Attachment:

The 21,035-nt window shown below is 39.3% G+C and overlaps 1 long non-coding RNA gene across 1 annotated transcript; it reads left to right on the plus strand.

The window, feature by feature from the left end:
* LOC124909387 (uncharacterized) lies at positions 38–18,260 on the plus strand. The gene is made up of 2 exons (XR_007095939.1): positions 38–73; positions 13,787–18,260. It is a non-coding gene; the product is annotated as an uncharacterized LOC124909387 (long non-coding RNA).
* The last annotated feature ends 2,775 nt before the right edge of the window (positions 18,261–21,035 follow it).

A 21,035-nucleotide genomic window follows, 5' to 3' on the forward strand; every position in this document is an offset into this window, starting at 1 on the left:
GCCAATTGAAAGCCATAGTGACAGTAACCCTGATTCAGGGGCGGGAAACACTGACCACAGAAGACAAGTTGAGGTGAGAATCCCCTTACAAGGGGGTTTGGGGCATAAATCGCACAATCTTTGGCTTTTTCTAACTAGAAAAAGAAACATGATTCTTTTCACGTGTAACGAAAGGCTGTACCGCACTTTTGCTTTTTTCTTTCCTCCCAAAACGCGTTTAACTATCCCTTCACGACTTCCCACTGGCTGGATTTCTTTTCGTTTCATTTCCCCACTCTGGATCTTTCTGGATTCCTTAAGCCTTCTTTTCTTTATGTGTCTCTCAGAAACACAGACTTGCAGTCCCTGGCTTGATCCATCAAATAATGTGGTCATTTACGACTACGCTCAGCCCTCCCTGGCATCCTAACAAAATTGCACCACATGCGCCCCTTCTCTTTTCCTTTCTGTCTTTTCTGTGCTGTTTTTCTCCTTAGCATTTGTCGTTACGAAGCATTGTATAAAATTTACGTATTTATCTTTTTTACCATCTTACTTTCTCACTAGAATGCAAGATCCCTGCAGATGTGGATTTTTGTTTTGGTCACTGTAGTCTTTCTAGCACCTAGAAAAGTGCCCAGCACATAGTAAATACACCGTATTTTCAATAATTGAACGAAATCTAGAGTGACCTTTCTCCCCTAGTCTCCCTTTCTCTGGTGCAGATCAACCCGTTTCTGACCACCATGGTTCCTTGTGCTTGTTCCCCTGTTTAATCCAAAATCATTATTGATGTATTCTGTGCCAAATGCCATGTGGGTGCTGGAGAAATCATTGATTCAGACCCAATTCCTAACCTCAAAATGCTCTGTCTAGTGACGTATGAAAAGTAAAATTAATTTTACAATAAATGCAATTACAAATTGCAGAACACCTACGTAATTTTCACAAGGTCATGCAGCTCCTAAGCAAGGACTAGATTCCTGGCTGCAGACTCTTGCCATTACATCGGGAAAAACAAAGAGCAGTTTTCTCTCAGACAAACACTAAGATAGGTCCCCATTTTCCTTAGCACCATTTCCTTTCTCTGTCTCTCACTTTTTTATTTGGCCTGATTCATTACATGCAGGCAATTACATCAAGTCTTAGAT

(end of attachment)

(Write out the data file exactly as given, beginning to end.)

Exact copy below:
The 21,035-nt window shown below is 39.3% G+C and overlaps 1 long non-coding RNA gene across 1 annotated transcript; it reads left to right on the plus strand.

The window, feature by feature from the left end:
* LOC124909387 (uncharacterized) lies at positions 38–18,260 on the plus strand. The gene is made up of 2 exons (XR_007095939.1): positions 38–73; positions 13,787–18,260. It is a non-coding gene; the product is annotated as an uncharacterized LOC124909387 (long non-coding RNA).
* The last annotated feature ends 2,775 nt before the right edge of the window (positions 18,261–21,035 follow it).

A 21,035-nucleotide genomic window follows, 5' to 3' on the forward strand; every position in this document is an offset into this window, starting at 1 on the left:
GCCAATTGAAAGCCATAGTGACAGTAACCCTGATTCAGGGGCGGGAAACACTGACCACAGAAGACAAGTTGAGGTGAGAATCCCCTTACAAGGGGGTTTGGGGCATAAATCGCACAATCTTTGGCTTTTTCTAACTAGAAAAAGAAACATGATTCTTTTCACGTGTAACGAAAGGCTGTACCGCACTTTTGCTTTTTTCTTTCCTCCCAAAACGCGTTTAACTATCCCTTCACGACTTCCCACTGGCTGGATTTCTTTTCGTTTCATTTCCCCACTCTGGATCTTTCTGGATTCCTTAAGCCTTCTTTTCTTTATGTGTCTCTCAGAAACACAGACTTGCAGTCCCTGGCTTGATCCATCAAATAATGTGGTCATTTACGACTACGCTCAGCCCTCCCTGGCATCCTAACAAAATTGCACCACATGCGCCCCTTCTCTTTTCCTTTCTGTCTTTTCTGTGCTGTTTTTCTCCTTAGCATTTGTCGTTACGAAGCATTGTATAAAATTTACGTATTTATCTTTTTTACCATCTTACTTTCTCACTAGAATGCAAGATCCCTGCAGATGTGGATTTTTGTTTTGGTCACTGTAGTCTTTCTAGCACCTAGAAAAGTGCCCAGCACATAGTAAATACACCGTATTTTCAATAATTGAACGAAATCTAGAGTGACCTTTCTCCCCTAGTCTCCCTTTCTCTGGTGCAGATCAACCCGTTTCTGACCACCATGGTTCCTTGTGCTTGTTCCCCTGTTTAATCCAAAATCATTATTGATGTATTCTGTGCCAAATGCCATGTGGGTGCTGGAGAAATCATTGATTCAGACCCAATTCCTAACCTCAAAATGCTCTGTCTAGTGACGTATGAAAAGTAAAATTAATTTTACAATAAATGCAATTACAAATTGCAGAACACCTACGTAATTTTCACAAGGTCATGCAGCTCCTAAGCAAGGACTAGATTCCTGGCTGCAGACTCTTGCCATTACATCGGGAAAAACAAAGAGCAGTTTTCTCTCAGACAAACACTAAGATAGGTCCCCATTTTCCTTAGCACCATTTCCTTTCTCTGTCTCTCACTTTTTTATTTGGCCTGATTCATTACATGCAGGCAATTACATCAAGTCTTAGAT